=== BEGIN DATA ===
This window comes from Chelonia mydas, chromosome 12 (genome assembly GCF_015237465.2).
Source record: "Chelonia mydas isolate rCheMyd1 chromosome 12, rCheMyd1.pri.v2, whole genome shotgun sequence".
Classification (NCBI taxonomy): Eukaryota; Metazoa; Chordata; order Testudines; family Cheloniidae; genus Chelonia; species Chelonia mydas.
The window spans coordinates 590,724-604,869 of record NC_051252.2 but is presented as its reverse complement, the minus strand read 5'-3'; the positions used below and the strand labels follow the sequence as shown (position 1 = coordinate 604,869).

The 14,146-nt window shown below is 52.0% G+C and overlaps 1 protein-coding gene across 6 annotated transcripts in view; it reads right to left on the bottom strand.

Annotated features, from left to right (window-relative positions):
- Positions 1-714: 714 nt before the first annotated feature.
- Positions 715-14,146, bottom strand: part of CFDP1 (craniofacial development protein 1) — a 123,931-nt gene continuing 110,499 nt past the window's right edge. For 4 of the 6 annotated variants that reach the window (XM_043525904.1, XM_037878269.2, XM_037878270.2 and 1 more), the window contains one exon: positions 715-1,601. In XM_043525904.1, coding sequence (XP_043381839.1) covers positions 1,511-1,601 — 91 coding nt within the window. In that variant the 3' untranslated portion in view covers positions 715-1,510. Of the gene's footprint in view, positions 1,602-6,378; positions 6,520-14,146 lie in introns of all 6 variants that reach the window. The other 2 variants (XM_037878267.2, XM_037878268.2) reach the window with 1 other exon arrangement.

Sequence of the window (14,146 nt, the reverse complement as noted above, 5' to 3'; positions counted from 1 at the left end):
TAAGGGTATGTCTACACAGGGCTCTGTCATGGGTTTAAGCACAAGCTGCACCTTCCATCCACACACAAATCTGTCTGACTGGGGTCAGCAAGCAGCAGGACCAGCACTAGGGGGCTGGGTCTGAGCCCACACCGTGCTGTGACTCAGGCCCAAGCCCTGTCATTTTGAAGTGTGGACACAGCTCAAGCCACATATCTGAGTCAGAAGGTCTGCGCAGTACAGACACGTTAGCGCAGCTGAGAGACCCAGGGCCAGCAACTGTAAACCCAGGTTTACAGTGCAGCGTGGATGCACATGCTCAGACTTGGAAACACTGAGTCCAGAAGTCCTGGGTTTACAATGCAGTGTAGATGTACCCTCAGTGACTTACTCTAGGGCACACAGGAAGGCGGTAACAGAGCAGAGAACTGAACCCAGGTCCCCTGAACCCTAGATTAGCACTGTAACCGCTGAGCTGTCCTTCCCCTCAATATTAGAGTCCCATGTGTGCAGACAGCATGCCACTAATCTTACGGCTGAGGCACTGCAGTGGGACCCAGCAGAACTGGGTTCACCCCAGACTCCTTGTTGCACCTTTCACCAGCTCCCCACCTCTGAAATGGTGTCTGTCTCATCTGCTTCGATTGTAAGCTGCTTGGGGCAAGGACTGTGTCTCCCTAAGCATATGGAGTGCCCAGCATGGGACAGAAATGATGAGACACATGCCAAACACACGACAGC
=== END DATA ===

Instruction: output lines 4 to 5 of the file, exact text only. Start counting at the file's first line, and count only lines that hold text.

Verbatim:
The window spans coordinates 590,724-604,869 of record NC_051252.2 but is presented as its reverse complement, the minus strand read 5'-3'; the positions used below and the strand labels follow the sequence as shown (position 1 = coordinate 604,869).

The 14,146-nt window shown below is 52.0% G+C and overlaps 1 protein-coding gene across 6 annotated transcripts in view; it reads right to left on the bottom strand.